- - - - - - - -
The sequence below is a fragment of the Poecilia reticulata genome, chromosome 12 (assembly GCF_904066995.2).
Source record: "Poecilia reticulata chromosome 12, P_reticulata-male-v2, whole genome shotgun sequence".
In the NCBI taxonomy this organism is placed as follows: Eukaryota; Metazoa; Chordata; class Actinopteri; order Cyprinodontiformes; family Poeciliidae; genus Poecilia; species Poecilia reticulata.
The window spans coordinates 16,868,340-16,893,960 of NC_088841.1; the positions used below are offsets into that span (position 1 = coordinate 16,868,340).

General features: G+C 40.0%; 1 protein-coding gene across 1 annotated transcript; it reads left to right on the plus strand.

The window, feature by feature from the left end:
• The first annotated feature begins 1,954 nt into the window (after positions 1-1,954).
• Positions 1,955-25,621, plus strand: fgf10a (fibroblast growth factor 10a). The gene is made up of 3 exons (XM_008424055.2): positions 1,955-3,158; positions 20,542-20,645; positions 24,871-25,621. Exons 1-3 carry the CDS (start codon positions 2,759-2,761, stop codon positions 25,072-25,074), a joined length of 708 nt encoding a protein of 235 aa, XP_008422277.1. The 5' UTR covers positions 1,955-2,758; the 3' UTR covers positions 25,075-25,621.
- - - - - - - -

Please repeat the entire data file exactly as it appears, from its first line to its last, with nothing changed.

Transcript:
The sequence below is a fragment of the Poecilia reticulata genome, chromosome 12 (assembly GCF_904066995.2).
Source record: "Poecilia reticulata chromosome 12, P_reticulata-male-v2, whole genome shotgun sequence".
In the NCBI taxonomy this organism is placed as follows: Eukaryota; Metazoa; Chordata; class Actinopteri; order Cyprinodontiformes; family Poeciliidae; genus Poecilia; species Poecilia reticulata.
The window spans coordinates 16,868,340-16,893,960 of NC_088841.1; the positions used below are offsets into that span (position 1 = coordinate 16,868,340).

General features: G+C 40.0%; 1 protein-coding gene across 1 annotated transcript; it reads left to right on the plus strand.

The window, feature by feature from the left end:
• The first annotated feature begins 1,954 nt into the window (after positions 1-1,954).
• Positions 1,955-25,621, plus strand: fgf10a (fibroblast growth factor 10a). The gene is made up of 3 exons (XM_008424055.2): positions 1,955-3,158; positions 20,542-20,645; positions 24,871-25,621. Exons 1-3 carry the CDS (start codon positions 2,759-2,761, stop codon positions 25,072-25,074), a joined length of 708 nt encoding a protein of 235 aa, XP_008422277.1. The 5' UTR covers positions 1,955-2,758; the 3' UTR covers positions 25,075-25,621.